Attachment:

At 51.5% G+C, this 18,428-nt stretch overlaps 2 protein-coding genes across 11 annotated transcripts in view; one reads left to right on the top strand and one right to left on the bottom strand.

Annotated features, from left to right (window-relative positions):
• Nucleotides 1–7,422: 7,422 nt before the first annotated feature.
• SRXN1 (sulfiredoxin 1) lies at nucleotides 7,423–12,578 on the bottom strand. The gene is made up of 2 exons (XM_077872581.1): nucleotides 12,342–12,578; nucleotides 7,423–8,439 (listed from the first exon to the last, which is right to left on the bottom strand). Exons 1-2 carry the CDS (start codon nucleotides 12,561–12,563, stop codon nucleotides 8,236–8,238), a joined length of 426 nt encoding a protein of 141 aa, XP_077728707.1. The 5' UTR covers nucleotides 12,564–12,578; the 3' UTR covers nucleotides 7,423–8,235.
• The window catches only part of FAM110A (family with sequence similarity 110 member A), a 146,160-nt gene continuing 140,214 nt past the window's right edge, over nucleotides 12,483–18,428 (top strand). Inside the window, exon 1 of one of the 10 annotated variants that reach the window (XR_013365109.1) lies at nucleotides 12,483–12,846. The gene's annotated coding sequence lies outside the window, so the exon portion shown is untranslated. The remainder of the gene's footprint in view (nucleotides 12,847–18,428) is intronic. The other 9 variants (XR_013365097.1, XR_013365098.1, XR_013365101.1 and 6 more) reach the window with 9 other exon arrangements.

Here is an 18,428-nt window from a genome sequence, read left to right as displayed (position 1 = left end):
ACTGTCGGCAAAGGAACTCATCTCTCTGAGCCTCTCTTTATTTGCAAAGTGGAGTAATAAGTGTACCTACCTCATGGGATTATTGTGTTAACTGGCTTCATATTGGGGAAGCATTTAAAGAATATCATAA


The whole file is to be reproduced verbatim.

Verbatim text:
At 51.5% G+C, this 18,428-nt stretch overlaps 2 protein-coding genes across 11 annotated transcripts in view; one reads left to right on the top strand and one right to left on the bottom strand.

Annotated features, from left to right (window-relative positions):
• Nucleotides 1–7,422: 7,422 nt before the first annotated feature.
• SRXN1 (sulfiredoxin 1) lies at nucleotides 7,423–12,578 on the bottom strand. The gene is made up of 2 exons (XM_077872581.1): nucleotides 12,342–12,578; nucleotides 7,423–8,439 (listed from the first exon to the last, which is right to left on the bottom strand). Exons 1-2 carry the CDS (start codon nucleotides 12,561–12,563, stop codon nucleotides 8,236–8,238), a joined length of 426 nt encoding a protein of 141 aa, XP_077728707.1. The 5' UTR covers nucleotides 12,564–12,578; the 3' UTR covers nucleotides 7,423–8,235.
• The window catches only part of FAM110A (family with sequence similarity 110 member A), a 146,160-nt gene continuing 140,214 nt past the window's right edge, over nucleotides 12,483–18,428 (top strand). Inside the window, exon 1 of one of the 10 annotated variants that reach the window (XR_013365109.1) lies at nucleotides 12,483–12,846. The gene's annotated coding sequence lies outside the window, so the exon portion shown is untranslated. The remainder of the gene's footprint in view (nucleotides 12,847–18,428) is intronic. The other 9 variants (XR_013365097.1, XR_013365098.1, XR_013365101.1 and 6 more) reach the window with 9 other exon arrangements.

Here is an 18,428-nt window from a genome sequence, read left to right as displayed (position 1 = left end):
ACTGTCGGCAAAGGAACTCATCTCTCTGAGCCTCTCTTTATTTGCAAAGTGGAGTAATAAGTGTACCTACCTCATGGGATTATTGTGTTAACTGGCTTCATATTGGGGAAGCATTTAAAGAATATCATAA